“This year, refugees and migrants have not only faced unprecedented levels of displacement, but also a rise in deaths in transit, restrictive asylum policies, and increased xenophobia, racism and negativity.
Our report detailed that Europe spent at least €17 billion since 2014 on deterring refugees and migrants, through tighter border controls and bilateral agreements such as the EU-Turkey deal.
These measures were effective in reducing migration in terms of overall flows, most notably to Turkey and Greece.
But we also projected that Europe would still receive close to a million asylum applications in 2016. Of these, only 330,000 refugees and migrants would be likely to arrive via the Mediterranean, with over half a million arriving through more covert routes that we know very little about.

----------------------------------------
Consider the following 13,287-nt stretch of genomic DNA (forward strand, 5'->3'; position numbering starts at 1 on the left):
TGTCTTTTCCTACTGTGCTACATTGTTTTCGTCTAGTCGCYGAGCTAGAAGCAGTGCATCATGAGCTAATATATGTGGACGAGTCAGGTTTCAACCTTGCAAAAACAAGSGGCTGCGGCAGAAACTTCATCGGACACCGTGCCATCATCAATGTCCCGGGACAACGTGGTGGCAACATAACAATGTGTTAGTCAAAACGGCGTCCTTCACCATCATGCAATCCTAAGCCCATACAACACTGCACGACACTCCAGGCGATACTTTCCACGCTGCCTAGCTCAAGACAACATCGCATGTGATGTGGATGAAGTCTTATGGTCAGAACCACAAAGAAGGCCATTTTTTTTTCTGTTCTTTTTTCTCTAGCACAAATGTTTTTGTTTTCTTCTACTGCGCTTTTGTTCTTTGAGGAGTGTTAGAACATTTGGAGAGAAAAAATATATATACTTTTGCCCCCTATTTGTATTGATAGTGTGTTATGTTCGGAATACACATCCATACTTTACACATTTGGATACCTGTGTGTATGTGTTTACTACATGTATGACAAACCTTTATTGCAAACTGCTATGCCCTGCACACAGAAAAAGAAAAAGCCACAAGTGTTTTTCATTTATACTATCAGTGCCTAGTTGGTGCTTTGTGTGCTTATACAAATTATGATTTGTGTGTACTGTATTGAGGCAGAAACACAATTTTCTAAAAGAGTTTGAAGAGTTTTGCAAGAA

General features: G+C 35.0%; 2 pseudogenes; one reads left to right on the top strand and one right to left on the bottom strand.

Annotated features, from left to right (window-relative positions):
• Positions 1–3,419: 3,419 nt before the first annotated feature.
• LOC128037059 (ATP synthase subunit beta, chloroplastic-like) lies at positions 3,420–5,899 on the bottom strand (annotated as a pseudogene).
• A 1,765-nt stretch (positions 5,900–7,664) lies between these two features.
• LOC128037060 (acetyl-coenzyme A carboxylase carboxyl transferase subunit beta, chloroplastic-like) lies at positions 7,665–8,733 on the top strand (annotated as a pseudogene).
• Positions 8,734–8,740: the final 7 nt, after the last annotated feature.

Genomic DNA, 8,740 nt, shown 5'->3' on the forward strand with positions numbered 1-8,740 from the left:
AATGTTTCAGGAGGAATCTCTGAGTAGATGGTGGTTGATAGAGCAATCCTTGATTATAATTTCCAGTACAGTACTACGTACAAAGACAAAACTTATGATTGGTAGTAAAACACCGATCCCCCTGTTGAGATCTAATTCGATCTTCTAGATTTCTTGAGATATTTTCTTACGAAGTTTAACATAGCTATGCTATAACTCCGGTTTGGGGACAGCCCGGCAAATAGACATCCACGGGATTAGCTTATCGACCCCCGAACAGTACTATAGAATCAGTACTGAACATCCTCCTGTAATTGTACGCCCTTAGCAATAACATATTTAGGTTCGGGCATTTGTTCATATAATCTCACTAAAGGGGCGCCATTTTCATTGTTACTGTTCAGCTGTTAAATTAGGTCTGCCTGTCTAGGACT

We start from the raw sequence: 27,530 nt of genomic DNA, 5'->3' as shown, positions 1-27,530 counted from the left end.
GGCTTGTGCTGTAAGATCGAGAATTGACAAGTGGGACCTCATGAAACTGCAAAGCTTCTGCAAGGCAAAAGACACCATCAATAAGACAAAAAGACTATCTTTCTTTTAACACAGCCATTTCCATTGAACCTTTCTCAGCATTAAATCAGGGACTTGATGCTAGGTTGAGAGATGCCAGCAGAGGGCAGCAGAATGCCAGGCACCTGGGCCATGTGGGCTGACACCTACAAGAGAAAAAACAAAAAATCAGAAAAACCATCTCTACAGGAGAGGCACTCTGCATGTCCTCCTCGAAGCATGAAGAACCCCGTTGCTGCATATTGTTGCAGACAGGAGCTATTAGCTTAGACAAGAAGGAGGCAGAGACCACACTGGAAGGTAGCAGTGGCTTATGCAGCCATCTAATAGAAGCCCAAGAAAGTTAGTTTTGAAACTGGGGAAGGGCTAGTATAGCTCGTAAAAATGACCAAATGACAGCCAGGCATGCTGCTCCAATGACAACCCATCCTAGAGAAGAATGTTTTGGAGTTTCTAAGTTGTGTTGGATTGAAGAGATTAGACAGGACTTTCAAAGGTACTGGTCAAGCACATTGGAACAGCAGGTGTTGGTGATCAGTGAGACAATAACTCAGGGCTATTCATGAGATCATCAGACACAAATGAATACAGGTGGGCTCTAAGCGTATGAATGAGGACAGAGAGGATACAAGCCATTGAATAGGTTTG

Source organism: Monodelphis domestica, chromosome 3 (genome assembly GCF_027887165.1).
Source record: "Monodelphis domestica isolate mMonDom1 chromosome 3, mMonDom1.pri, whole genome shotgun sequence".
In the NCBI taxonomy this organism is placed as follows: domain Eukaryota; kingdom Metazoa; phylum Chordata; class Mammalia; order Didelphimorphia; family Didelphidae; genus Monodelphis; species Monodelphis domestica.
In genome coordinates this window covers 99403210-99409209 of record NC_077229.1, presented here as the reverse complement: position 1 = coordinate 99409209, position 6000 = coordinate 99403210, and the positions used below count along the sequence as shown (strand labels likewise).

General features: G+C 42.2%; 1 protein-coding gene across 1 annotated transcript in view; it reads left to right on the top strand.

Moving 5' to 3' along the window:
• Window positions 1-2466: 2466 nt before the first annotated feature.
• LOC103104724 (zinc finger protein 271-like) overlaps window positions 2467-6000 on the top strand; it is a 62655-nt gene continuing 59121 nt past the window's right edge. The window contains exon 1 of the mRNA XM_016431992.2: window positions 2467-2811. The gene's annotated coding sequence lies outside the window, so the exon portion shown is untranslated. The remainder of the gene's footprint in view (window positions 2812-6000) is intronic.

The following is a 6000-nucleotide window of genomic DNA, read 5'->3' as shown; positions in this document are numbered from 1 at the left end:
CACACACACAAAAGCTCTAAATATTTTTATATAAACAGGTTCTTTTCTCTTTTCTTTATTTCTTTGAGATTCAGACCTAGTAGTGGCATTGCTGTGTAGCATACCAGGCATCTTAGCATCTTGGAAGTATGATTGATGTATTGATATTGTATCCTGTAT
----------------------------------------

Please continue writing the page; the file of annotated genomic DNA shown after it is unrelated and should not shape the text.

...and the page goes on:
This suggests that border controls often simply re-route refugees and migrants towards alternative, possibly more dangerous, routes. Other recent reports came to similar conclusions.”
A very convincing analysis with one clear conclusion: “Europe’s narrow, often expensive, deterrence policies are unlikely to stop people arriving and applying for asylum in Europe. A much more effective approach would be to facilitate and increase legal pathways so that governments can monitor and more effectively manage flows of refugees and migrants.”
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